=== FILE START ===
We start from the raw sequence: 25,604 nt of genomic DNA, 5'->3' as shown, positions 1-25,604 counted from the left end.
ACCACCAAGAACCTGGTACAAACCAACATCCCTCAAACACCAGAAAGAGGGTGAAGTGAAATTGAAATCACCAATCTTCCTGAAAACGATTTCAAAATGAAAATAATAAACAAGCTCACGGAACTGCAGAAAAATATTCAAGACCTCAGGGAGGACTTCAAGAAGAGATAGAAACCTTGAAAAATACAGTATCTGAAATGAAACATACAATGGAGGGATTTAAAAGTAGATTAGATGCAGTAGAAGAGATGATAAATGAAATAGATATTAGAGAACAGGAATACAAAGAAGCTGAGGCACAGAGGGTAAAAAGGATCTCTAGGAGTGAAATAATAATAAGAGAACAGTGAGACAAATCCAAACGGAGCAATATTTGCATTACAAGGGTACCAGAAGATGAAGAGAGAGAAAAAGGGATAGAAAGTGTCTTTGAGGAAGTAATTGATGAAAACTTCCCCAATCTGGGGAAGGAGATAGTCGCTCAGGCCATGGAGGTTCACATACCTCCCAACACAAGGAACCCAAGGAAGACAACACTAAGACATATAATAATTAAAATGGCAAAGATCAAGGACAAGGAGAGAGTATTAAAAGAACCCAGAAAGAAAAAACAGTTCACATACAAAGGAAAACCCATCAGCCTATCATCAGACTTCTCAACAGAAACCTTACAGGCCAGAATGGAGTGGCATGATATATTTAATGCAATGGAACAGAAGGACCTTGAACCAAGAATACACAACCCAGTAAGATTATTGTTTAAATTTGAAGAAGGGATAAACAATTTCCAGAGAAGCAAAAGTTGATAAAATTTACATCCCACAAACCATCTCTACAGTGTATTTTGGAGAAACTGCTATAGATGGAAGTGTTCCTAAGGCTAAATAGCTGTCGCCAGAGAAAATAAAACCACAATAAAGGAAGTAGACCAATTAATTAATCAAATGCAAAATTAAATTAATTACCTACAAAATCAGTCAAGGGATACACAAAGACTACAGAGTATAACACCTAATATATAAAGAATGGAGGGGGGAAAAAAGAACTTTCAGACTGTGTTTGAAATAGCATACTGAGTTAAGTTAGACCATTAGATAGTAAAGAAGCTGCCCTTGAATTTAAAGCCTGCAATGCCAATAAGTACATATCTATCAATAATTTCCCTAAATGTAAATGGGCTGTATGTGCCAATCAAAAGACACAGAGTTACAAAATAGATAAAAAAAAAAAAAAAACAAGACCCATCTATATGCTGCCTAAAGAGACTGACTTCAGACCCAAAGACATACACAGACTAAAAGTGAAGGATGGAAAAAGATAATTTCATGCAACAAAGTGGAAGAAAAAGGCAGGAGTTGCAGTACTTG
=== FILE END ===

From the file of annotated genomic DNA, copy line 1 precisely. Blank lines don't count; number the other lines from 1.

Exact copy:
We start from the raw sequence: 25,604 nt of genomic DNA, 5'->3' as shown, positions 1-25,604 counted from the left end.